The future for video-on-demand looks particularly bright this week. A recent study published by Infonetics Research has shown that spending for video-on-demand and content servers as well as other VOD infrastructure components and devices by cable and IPTV service providers to be steady at $625 million in 4Q09, though overall video infrastructure spending was down for 2009 due to the recession in North America and Europe. Vigorous investment should continue well into 2014 as demand for high-definition streaming of movies and other video content grows with consumers becoming used to a new form of content delivery and HD presentation. As Jeff Heynen, Infonetics Research’s directing analyst for broadband and video notes:
“In the ongoing battle between cable and telco IPTV operators, both continue to spend furiously to add video-on-demand and streaming content server capacity to support the rollout of on-demand HD content and provide start-over and remote storage-digital video recorder services, all of which require the delivery of unicast streams to set-top boxes. This aggressive move to full unicast models for video delivery is driving strong growth in video on-demand and streaming content servers.”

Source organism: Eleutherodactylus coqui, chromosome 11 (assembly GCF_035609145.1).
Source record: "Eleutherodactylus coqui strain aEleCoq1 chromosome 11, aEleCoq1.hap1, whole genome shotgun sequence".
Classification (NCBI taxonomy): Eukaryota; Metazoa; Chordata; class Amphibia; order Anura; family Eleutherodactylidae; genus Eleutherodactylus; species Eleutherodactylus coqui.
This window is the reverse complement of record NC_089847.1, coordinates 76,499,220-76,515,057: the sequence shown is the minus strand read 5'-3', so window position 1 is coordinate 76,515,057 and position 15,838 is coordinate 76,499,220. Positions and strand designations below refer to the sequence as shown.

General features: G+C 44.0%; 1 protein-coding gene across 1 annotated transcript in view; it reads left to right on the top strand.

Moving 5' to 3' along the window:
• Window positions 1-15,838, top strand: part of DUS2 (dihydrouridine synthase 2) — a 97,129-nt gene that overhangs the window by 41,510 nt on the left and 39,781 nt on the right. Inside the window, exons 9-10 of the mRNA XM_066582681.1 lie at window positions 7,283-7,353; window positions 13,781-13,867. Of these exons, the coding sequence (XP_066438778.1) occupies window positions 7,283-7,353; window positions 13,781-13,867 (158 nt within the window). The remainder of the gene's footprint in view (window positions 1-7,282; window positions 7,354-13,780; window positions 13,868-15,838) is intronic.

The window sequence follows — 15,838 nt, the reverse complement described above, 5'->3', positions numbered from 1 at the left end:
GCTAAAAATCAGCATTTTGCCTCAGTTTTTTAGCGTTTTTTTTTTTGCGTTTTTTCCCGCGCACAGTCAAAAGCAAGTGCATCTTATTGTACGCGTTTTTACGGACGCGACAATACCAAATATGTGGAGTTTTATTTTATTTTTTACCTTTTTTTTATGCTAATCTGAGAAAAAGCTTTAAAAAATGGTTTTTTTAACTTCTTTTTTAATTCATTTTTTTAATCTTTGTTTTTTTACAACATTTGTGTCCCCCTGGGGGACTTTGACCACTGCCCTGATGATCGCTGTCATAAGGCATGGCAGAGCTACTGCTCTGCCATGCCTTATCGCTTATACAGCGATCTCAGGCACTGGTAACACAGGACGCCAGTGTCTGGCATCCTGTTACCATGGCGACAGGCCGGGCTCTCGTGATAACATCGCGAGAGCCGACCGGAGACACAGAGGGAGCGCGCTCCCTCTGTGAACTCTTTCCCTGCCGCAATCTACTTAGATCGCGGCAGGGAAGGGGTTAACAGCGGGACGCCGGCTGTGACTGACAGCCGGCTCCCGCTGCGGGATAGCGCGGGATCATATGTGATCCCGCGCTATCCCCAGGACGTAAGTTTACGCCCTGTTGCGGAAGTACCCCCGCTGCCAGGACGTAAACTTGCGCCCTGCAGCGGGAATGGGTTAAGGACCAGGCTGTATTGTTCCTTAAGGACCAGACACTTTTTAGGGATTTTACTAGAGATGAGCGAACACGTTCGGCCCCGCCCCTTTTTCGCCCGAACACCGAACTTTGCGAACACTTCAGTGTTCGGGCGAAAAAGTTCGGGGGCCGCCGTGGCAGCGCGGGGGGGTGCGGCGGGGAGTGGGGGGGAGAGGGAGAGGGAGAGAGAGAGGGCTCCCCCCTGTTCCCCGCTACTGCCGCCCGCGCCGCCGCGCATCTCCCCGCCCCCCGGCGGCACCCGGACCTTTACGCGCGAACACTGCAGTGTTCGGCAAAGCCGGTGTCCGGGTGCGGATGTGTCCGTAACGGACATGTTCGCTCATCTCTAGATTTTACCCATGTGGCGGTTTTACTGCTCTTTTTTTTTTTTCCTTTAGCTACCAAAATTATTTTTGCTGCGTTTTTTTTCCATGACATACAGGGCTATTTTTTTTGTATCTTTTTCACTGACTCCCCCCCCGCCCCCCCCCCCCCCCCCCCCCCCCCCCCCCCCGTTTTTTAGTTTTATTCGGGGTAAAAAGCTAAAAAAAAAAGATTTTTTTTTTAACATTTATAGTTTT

The report states that HD/VOD and edge QAM (multi-purpose stream) set-top boxes fueled growth over standard STB’s with the continued popularity of DVR’s in many households. Furthermore, it’s not expected that service providers will spend more for 3D delivery devices though its anticipated that sports and movies may prove to be popular as more content is produced. The entire report can be found HERE. Suffice to say, it appears the growing preference for broadband video along with consumer choice for content delivery is having a major impact on the spending habits of cable, satellite and IP network providers. This is a good thing. Meanwhile, it’s still too early to tell if 3D will have any impact on content delivery save for certain programming choices. As it stands, 3D may become the hallmark of event programming. As the last week’s Master’s golf tournament proved, 3D has some ways to go before it achieves mainstream acceptance, but for some it is already beginning to achieve what the hype promises.